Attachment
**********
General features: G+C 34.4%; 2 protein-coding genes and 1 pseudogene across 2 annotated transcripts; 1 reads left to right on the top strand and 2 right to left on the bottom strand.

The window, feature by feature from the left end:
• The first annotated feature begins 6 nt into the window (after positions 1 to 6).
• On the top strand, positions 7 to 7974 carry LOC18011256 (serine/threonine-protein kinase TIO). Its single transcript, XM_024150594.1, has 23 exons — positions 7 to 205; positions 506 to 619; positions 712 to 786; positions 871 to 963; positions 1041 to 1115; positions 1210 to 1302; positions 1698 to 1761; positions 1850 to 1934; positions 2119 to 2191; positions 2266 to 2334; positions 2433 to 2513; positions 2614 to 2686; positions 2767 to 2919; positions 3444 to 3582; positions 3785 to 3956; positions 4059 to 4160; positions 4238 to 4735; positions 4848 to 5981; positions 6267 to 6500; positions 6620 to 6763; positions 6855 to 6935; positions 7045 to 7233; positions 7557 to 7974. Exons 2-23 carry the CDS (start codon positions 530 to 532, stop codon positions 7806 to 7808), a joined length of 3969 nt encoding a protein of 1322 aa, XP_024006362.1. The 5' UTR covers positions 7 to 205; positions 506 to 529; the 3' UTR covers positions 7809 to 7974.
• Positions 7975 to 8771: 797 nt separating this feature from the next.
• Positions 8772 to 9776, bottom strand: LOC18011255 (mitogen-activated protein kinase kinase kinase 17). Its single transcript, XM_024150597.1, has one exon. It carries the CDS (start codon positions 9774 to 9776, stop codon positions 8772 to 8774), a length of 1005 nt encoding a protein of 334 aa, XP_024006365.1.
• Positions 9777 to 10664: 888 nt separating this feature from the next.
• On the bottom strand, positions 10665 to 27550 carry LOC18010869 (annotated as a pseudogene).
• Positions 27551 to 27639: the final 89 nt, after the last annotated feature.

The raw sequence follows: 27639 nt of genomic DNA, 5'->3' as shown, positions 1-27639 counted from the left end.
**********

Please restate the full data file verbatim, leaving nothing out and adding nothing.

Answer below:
General features: G+C 34.4%; 2 protein-coding genes and 1 pseudogene across 2 annotated transcripts; 1 reads left to right on the top strand and 2 right to left on the bottom strand.

The window, feature by feature from the left end:
• The first annotated feature begins 6 nt into the window (after positions 1 to 6).
• On the top strand, positions 7 to 7974 carry LOC18011256 (serine/threonine-protein kinase TIO). Its single transcript, XM_024150594.1, has 23 exons — positions 7 to 205; positions 506 to 619; positions 712 to 786; positions 871 to 963; positions 1041 to 1115; positions 1210 to 1302; positions 1698 to 1761; positions 1850 to 1934; positions 2119 to 2191; positions 2266 to 2334; positions 2433 to 2513; positions 2614 to 2686; positions 2767 to 2919; positions 3444 to 3582; positions 3785 to 3956; positions 4059 to 4160; positions 4238 to 4735; positions 4848 to 5981; positions 6267 to 6500; positions 6620 to 6763; positions 6855 to 6935; positions 7045 to 7233; positions 7557 to 7974. Exons 2-23 carry the CDS (start codon positions 530 to 532, stop codon positions 7806 to 7808), a joined length of 3969 nt encoding a protein of 1322 aa, XP_024006362.1. The 5' UTR covers positions 7 to 205; positions 506 to 529; the 3' UTR covers positions 7809 to 7974.
• Positions 7975 to 8771: 797 nt separating this feature from the next.
• Positions 8772 to 9776, bottom strand: LOC18011255 (mitogen-activated protein kinase kinase kinase 17). Its single transcript, XM_024150597.1, has one exon. It carries the CDS (start codon positions 9774 to 9776, stop codon positions 8772 to 8774), a length of 1005 nt encoding a protein of 334 aa, XP_024006365.1.
• Positions 9777 to 10664: 888 nt separating this feature from the next.
• On the bottom strand, positions 10665 to 27550 carry LOC18010869 (annotated as a pseudogene).
• Positions 27551 to 27639: the final 89 nt, after the last annotated feature.

The raw sequence follows: 27639 nt of genomic DNA, 5'->3' as shown, positions 1-27639 counted from the left end.